But wait, there’s more! There are emotional payoffs. Ten to twelve chances to create something you love, or are incredibly proud of. To surprise yourself! Even to become horribly frustrated and then experience the stunning cannot bleeping believe it delight when the piece, against all expectations, snaps together and is the best thing you’ve ever written.

Stories offer marketing benefits, too: you can start trying to sell something as soon as that first short is finished. The process of learning to submit fiction begins in one short month. Every one of those dozen pieces that you do sell represents money, visibility, a chance to work with an editor, an opportunity to reach readers and, finally, a credit on your bibliography. Every piece that you never sell (and never’s a long time) represents maybe a month of your writing year’s work. Financially that month is a bust… but this too is a benefit when you compare it to a novel. If you write a book you can’t sell, you’re flushing a year or more. Stories are less of an ‘all your eggs in one basket’ proposition.

Sounds pretty good, right? This is why you see some writers advising you to go this route, to write as many stories as you can, to churn them out and get them to the markets.

But what are the costs?

Writing short stories teaches you a lot about writing, but it doesn’t teach you how to structure, plot or pace a novel. At the end of that hypothetical year, you’ll still need to figure out all sorts of things about novel-writing. There are even a few skills you’ll have to unlearn. What’s more, unless your early sales are to extremely high-paying magazines or anthologies (of which there are a scant handful) they’re not going to add up to what you might get for a novel advance. While agents and book editors are going to look favorably on previous publication credits, short fiction rarely turns you into a household name. Nobody’s going to hand you a contract for a novel based solely on your short fiction creds. You’ll still have to write a book eventually, and writing the stories delays the day when you have a marketable novel in your hands.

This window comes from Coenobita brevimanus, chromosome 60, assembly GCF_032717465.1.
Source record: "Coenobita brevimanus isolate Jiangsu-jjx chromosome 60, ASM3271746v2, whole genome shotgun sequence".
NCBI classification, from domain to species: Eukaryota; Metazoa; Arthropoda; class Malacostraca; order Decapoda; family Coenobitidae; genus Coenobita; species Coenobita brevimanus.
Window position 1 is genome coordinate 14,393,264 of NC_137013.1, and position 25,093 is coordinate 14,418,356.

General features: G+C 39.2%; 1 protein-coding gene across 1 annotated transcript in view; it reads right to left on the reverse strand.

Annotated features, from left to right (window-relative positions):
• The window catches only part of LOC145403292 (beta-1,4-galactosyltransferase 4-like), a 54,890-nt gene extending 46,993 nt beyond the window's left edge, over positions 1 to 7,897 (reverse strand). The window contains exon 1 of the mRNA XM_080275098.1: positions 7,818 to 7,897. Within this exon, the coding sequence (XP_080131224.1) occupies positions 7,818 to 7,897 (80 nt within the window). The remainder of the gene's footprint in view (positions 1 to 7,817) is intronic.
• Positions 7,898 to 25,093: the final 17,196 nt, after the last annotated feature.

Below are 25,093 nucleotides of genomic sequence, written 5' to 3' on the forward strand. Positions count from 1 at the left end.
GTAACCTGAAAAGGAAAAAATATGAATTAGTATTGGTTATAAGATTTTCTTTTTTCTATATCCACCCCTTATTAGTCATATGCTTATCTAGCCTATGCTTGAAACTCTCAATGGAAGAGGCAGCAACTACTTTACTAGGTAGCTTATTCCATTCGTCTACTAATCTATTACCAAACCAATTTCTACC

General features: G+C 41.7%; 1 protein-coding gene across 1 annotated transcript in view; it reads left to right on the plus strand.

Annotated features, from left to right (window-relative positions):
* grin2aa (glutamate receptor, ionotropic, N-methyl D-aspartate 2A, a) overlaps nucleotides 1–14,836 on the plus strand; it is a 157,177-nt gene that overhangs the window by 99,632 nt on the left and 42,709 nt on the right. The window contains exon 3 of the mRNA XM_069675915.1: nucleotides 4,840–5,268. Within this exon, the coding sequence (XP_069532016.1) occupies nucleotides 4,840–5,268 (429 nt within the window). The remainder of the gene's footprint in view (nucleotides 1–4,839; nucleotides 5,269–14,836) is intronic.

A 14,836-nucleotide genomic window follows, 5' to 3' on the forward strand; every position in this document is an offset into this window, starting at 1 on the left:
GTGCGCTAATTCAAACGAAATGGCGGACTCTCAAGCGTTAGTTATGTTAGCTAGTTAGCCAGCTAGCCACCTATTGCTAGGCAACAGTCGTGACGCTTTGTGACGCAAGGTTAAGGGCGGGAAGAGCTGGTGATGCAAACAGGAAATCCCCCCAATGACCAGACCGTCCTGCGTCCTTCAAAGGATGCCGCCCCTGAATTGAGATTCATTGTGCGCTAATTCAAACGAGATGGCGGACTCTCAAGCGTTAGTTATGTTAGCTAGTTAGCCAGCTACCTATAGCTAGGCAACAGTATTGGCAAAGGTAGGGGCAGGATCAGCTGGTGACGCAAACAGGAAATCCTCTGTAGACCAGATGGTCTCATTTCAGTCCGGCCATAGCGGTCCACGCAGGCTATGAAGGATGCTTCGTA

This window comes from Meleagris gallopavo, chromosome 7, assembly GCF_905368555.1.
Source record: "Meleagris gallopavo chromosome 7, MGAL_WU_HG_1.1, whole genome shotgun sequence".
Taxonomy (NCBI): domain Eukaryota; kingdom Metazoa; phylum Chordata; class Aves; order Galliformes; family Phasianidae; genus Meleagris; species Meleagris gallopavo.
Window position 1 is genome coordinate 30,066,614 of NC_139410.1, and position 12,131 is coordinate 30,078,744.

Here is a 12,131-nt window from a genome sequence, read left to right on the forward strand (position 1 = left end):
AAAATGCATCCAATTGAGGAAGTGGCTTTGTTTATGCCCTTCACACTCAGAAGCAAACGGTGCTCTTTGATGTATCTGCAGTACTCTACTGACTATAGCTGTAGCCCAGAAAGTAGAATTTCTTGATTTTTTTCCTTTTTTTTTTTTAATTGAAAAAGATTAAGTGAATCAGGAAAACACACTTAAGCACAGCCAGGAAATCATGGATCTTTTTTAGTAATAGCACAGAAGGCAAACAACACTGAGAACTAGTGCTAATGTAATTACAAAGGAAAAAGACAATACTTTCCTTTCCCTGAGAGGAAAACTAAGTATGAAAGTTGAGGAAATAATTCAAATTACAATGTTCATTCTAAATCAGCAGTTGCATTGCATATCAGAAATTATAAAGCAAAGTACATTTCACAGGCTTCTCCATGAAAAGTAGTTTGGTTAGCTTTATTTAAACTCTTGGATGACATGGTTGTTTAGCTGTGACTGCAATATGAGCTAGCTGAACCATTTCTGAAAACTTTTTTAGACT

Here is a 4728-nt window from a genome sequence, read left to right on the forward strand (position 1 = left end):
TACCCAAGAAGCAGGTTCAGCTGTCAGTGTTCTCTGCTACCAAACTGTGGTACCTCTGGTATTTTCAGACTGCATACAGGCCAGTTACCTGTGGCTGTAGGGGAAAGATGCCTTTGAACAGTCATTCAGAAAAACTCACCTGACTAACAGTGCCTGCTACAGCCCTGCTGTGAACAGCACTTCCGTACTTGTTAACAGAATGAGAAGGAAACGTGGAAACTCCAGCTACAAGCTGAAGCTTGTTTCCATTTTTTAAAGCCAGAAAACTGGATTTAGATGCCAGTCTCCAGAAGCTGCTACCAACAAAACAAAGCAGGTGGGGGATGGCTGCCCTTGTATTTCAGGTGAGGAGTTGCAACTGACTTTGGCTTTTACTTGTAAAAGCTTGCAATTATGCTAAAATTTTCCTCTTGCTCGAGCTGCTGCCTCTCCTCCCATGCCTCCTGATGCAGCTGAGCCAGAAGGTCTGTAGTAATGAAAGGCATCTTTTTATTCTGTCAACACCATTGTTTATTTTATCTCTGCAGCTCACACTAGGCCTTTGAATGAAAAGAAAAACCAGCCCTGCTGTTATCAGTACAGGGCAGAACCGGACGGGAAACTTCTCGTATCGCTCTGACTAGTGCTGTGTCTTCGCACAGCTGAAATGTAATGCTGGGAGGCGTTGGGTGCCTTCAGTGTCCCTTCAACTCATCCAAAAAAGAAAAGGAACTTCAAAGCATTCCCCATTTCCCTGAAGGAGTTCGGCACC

Which choice is better? That depends on who you are, what you want to achieve, what you like to write, and what you still need to learn.

How you decide:

What I’ve got above essentially deconstructs the pros and cons of one career decision faced by a lot of writers. The same micro-examination can be applied to all the other big publishing questions–the agent question, the self-publishing issue, the question of whether the second book you write should be the sequel to the fantasy you’re shopping around, or a new first book in a completely different series. But really, so what? You can’t say “Five pros for the short stories, four pros for the novel, guess that big life decision’s made!”

Here’s what you ask yourself next:

What does my gut say? Take a minute to see where your instincts are pulling you.
What do I want most out of writing right now? Which plan serves that?
What do I want out of writing long-term? How does this choice serve the overall goal?
How long am I going to pursue this plan? How am I going to measure success? Are those metrics within my control?

Finally and most importantly, will committing to this path leave me free to write fiction that will enable me to improve my craft, experience creative fulfillment, and, ultimately, be happy?

I cannot guarantee that a clear-eyed look at the pluses and minuses of any given choice will lead to happiness. But if you consciously evaluate, choose, commit and pay attention to the outcome, you may find the peace of mind that comes from knowing what you’re doing, for how long, and why. And that, I hope, will leave you the mental space to write some awesome fiction, at whatever length you prefer.

So, as you’re mulling it over now, which path speaks to you?


16 comments to Special Guest: A.M. Dellamonica

  • Welcome, Alyx! Great to see you here!

    My gut tells me that I need to finish this latest round of edits on the novel and send it out before I can evaluate things properly. Right now I don’t think it would be wise to stop what I’m doing and worry if I’m making the right choice, but it *would* be wise to buckle down, focus, and complete what I’m working on first. Thank you for this post. It reaffirms where my priorities should be right now.